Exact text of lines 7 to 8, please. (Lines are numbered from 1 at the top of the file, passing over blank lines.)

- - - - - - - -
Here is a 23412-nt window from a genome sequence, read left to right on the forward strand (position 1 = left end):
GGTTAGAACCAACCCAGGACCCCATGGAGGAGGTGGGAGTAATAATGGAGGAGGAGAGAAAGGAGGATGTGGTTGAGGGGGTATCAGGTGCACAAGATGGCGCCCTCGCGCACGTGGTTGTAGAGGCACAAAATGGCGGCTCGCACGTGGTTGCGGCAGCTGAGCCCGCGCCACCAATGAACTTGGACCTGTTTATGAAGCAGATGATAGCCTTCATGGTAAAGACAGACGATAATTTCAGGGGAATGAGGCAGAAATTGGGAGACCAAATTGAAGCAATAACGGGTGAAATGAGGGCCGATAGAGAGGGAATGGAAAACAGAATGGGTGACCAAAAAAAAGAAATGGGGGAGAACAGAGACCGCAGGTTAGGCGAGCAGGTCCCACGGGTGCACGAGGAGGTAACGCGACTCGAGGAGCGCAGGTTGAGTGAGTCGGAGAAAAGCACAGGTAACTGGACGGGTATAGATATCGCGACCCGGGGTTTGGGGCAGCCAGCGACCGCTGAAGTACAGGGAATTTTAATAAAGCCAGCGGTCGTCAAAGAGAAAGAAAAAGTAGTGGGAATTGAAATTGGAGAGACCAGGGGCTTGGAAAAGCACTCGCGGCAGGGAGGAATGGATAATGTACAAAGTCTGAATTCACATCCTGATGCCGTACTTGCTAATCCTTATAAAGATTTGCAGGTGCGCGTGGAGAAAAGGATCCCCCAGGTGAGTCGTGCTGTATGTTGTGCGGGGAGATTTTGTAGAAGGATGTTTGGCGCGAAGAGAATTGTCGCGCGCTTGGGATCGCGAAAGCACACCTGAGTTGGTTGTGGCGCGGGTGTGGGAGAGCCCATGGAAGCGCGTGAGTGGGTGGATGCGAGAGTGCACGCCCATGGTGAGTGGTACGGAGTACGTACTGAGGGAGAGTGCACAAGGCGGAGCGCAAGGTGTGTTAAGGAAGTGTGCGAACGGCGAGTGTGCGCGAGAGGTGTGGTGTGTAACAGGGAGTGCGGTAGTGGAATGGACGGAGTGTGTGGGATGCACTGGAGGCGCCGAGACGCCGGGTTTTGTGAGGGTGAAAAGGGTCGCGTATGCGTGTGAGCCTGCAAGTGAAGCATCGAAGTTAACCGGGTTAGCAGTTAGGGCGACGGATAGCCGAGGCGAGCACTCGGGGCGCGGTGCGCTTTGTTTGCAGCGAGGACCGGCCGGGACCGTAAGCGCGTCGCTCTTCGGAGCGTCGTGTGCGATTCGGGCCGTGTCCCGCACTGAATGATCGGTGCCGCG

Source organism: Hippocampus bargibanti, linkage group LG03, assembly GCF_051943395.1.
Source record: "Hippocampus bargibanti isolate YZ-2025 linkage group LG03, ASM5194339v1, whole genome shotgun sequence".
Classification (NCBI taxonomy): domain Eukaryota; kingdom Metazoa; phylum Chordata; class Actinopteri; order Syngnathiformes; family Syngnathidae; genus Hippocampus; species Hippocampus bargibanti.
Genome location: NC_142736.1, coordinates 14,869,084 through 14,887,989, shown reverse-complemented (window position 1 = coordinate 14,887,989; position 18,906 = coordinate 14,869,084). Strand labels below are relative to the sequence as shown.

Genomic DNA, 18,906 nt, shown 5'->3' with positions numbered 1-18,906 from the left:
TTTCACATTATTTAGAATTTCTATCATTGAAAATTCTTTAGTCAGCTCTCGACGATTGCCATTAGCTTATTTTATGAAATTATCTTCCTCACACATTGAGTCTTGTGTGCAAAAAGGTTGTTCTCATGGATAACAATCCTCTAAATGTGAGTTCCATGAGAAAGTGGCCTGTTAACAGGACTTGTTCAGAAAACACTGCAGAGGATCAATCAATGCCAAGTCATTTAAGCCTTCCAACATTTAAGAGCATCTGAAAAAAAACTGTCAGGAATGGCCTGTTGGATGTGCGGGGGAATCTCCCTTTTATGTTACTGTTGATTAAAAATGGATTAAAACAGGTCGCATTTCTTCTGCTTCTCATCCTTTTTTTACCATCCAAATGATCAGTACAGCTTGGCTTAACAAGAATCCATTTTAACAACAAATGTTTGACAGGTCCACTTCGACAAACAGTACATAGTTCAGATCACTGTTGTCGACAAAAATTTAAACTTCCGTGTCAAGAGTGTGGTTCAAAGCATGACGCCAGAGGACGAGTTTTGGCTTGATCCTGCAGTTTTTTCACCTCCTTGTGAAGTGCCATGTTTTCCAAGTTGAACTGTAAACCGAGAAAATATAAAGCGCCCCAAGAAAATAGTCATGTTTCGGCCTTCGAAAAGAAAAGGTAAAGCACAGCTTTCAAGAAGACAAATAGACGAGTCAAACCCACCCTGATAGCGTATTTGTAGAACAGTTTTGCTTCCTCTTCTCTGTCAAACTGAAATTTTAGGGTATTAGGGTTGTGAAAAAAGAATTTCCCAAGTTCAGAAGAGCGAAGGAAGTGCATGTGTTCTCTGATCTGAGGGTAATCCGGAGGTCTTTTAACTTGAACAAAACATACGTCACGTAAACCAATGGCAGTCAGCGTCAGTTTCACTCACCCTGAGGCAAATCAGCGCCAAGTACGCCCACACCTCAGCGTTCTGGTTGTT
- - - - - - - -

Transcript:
Genomic DNA, 18,906 nt, shown 5'->3' with positions numbered 1-18,906 from the left:
TTTCACATTATTTAGAATTTCTATCATTGAAAATTCTTTAGTCAGCTCTCGACGATTGCCATTAGCTTATTTTATGAAATTATCTTCCTCACACATTGAGTCTTGTGTGCAAAAAGGTTGTTCTCATGGATAACAATCCTCTAAATGTGAGTTCCATGAGAAAGTGGCCTGTTAACAGGACTTGTTCAGAAAACACTGCAGAGGATCAATCAATGCCAAGTCATTTAAGCCTTCCAACATTTAAGAGCATCTGAAAAAAAACTGTCAGGAATGGCCTGTTGGATGTGCGGGGGAATCTCCCTTTTATGTTACTGTTGATTAAAAATGGATTAAAACAGGTCGCATTTCTTCTGCTTCTCATCCTTTTTTTACCATCCAAATGATCAGTACAGCTTGGCTTAACAAGAATCCATTTTAACAACAAATGTTTGACAGGTCCACTTCGACAAACAGTACATAGTTCAGATCACTGTTGTCGACAAAAATTTAAACTTCCGTGTCAAGAGTGTGGTTCAAAGCATGACGCCAGAGGACGAGTTTTGGCTTGATCCTGCAGTTTTTTCACCTCCTTGTGAAGTGCCATGTTTTCCAAGTTGAACTGTAAACCGAGAAAATATAAAGCGCCCCAAGAAAATAGTCATGTTTCGGCCTTCGAAAAGAAAAGGTAAAGCACAGCTTTCAAGAAGACAAATAGACGAGTCAAACCCACCCTGATAGCGTATTTGTAGAACAGTTTTGCTTCCTCTTCTCTGTCAAACTGAAATTTTAGGGTATTAGGGTTGTGAAAAAAGAATTTCCCAAGTTCAGAAGAGCGAAGGAAGTGCATGTGTTCTCTGATCTGAGGGTAATCCGGAGGTCTTTTAACTTGAACAAAACATACGTCACGTAAACCAATGGCAGTCAGCGTCAGTTTCACTCACCCTGAGGCAAATCAGCGCCAAGTACGCCCACACCTCAGCGTTCTGGTTGTT